Improvised Explosive Devices provide another example of our efforts to use intelligence resources against tactical threats of strategic significance. IEDs are cheap, easy to build, difficult to detect, and of course they are deadly. So the Intelligence Community has worked hard with the Department of Defense, particularly the new Joint IED Defeat Organization and other agencies of the United states Government, to develop ways to detect and disable IEDs. This effort has had some success, but we have to do better. We also have to attack the human networks that make and traffic in IEDs and we are working hard on that question as well.
I can say very little publicly about the specifics of our signals intelligence capabilities. Suffice it to say that both modern technology and the nature of the counterinsurgency and counterterrorist enemy have rendered the clear-cut distinctions between "strategic" and "tactical" signals intelligence obsolete. In that context, it is widely recognized that Marine radio battalions have set the standard for breaking down old barriers between national and tactical collectors and analysts.
By working closely together, then, and capitalizing on real-time, real-life, real-combat lessons learned, the Intelligence Community and its partners can unmask dangerous adversaries who are masters of deception. We have embedded intelligence analysts in Marine bases for just that reason. We are developing an "expeditionary" mentality in the field of science and technology.
And of course, as I have emphasized, we understand the vital role of human intelligence when attempting to penetrate shifting networks of non-state actors whose lack of orthodoxy is a weakness which they seek to transform into a strength.
Ultimately, as in the early days of our Republic, our own strength lies in America's ability to innovate, integrate, adapt and unify. Different elements of our national security establishment have different roles, but the overall mission -- for intelligence, for the Marines, for our diplomats, for our border patrol, and police -- is one-in-the-same: preventing surprise, keeping America safe, and protecting our citizens, our values, our interests, and our allies.
This a demanding job; in defeating terror, we will be at it a long time in a long war, but I think that we -- particularly those of you among us who can proudly call themselves Marines -- do it well.
Before I close I would like to speak to you about one more item that is not specific to the Marine Corps. The topic does, however, share a common trait with those who wear the Globe and Anchor, for it involves an activity that is central to protecting our nation in the war on terror. I am speaking of the CIA's detention and questioning of key terrorists.
As the President announced yesterday, over the past several years the CIA has detained and questioned a small number of high-value terrorists. The need for this kind of capability is clear: when terrorists are judged to have information critical to the security of the United States, we must be able to question them in a safe and professional manner in order to prevent a repetition of such catastrophic events as occurred on 9/11. And the safeguards against impropriety are thorough: questioning is consistent with United States law, subject to congressional oversight, and scrutinized by the Department of Justice.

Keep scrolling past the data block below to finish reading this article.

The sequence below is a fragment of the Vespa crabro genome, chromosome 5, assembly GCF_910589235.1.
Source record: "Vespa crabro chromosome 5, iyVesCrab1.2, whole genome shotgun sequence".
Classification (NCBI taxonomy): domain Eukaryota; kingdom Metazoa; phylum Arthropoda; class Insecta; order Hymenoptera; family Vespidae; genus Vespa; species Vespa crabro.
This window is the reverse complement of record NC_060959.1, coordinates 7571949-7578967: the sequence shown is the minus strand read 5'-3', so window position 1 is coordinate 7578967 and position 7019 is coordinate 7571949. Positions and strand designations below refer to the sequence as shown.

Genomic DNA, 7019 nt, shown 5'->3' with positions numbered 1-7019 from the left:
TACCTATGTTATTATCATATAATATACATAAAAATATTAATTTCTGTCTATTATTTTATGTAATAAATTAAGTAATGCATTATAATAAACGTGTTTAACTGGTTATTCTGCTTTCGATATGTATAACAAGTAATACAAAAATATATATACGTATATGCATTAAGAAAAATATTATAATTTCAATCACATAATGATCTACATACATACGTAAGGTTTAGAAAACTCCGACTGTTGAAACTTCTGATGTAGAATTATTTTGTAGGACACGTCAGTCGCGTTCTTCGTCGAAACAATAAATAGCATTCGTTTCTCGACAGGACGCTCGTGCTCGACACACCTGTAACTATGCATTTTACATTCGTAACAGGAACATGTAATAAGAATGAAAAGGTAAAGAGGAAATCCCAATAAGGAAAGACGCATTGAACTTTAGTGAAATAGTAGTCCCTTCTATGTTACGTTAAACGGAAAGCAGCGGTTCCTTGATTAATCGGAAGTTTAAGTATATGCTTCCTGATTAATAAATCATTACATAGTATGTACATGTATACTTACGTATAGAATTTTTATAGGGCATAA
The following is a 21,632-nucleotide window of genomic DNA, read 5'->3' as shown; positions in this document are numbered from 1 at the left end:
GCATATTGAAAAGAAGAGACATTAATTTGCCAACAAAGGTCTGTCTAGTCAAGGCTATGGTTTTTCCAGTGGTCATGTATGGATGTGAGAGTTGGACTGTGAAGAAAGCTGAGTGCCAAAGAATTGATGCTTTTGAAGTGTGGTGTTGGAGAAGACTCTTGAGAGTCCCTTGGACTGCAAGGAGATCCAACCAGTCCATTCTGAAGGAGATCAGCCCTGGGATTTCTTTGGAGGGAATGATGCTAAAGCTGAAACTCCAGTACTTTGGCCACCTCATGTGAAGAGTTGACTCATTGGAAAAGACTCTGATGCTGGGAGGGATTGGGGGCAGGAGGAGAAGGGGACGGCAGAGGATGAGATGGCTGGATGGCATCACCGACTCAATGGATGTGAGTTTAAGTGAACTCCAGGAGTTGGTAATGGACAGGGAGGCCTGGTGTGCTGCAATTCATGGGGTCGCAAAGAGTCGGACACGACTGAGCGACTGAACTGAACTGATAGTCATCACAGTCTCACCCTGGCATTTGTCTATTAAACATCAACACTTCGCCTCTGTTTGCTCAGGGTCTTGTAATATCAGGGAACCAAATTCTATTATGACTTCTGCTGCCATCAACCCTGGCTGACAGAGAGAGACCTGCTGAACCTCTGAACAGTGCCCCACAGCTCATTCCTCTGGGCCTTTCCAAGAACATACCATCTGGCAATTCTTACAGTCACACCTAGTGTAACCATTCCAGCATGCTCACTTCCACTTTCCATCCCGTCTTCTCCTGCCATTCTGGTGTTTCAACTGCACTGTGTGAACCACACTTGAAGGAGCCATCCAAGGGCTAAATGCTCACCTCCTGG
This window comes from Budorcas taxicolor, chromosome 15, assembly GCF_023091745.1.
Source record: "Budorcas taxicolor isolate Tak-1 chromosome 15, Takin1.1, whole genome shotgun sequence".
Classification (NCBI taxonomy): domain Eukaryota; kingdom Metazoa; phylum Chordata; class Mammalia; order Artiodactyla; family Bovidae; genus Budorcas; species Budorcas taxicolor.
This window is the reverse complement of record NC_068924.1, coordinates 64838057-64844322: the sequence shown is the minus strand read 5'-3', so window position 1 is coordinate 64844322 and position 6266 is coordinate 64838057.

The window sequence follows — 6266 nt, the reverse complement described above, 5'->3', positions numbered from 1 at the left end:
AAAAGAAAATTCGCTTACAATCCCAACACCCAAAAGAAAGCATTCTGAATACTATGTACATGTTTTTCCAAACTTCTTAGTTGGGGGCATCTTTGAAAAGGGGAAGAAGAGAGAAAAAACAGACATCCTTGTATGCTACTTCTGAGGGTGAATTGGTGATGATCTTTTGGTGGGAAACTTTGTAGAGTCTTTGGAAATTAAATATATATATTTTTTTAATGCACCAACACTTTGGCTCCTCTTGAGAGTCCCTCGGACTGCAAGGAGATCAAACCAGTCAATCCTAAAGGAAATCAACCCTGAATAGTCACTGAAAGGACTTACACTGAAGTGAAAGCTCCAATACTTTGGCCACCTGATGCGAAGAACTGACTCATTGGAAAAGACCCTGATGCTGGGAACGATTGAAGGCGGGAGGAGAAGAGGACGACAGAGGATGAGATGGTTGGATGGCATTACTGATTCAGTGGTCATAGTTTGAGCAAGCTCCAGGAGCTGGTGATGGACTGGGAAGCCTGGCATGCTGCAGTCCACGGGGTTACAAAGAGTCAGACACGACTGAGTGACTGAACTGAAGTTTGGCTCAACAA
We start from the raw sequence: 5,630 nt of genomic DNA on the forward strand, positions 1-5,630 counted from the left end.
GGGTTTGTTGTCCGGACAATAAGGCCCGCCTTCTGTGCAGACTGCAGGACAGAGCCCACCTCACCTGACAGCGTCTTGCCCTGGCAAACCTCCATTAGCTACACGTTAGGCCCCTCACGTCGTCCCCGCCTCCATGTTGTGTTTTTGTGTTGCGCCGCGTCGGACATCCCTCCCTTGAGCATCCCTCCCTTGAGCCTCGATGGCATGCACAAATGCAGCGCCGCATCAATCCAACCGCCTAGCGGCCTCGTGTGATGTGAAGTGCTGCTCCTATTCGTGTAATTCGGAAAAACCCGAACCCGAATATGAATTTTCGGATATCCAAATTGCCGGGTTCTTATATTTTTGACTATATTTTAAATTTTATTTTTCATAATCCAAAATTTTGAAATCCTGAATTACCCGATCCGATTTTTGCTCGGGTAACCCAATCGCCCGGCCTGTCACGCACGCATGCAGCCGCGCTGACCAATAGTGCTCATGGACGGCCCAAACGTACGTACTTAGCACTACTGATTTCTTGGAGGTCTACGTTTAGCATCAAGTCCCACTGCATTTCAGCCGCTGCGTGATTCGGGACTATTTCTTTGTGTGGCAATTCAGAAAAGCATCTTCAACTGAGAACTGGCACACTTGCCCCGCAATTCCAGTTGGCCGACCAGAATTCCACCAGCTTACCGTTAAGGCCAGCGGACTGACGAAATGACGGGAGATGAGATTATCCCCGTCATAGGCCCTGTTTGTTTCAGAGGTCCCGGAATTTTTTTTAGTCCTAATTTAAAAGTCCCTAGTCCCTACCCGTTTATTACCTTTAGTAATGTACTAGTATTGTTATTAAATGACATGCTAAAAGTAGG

Others have noted how invaluable the intelligence garnered through the questioning of detained terrorists is. As last year's bipartisan Robb-Silberman WMD Commission concluded, "one source of critical intelligence, particularly with respect to terrorist plans and operations involving the use of nuclear, biological, or chemical weapons, is the interrogation of captured detainees."
I, too, can tell you that detainee information has vastly improved our understanding of terrorists' networks, their linkages, and -- most importantly -- their ongoing plots.
These are not theoretical claims. Because of the CIA questioning of 9/11 mastermind Khalid Sheikh Mohammed, the US government and our allies disrupted an al-Qa'ida plot to attack the West Coast of the United States, possibly using airplanes. In addition, CIA questioning proved vital to unraveling a key cell in South Asia, and led to the disruption of plots in London, Karachi, the Arabian Gulf, and, of course, the United States. And of special relevance tonight the questioning of detainees uncovered an al-Qa'ida plot to attack Marines in Djibouti, on the Horn of Africa. All of this we achieved through practices that are safe, and which comply with our Constitution, our laws, and our treaty obligations.
The President's announcement yesterday does shine light on the CIA in a manner to which it -- and the rest of the Intelligence Community -- is not accustomed. But it also provides an opportunity, for it highlights to the world the invaluable service of men and women within the United States Intelligence Community who would, otherwise, labor to protect our nation -- and our allies -- anonymously. And in this regard, I want to take this opportunity not only to thank all of you for your service, but also to thank those men and women of the CIA who have worked so hard, in this and other ways, to keep our nation from suffering another tragedy like 9/11.
Thank you again for having me as your speaker. God bless each and every one of you. Thank you.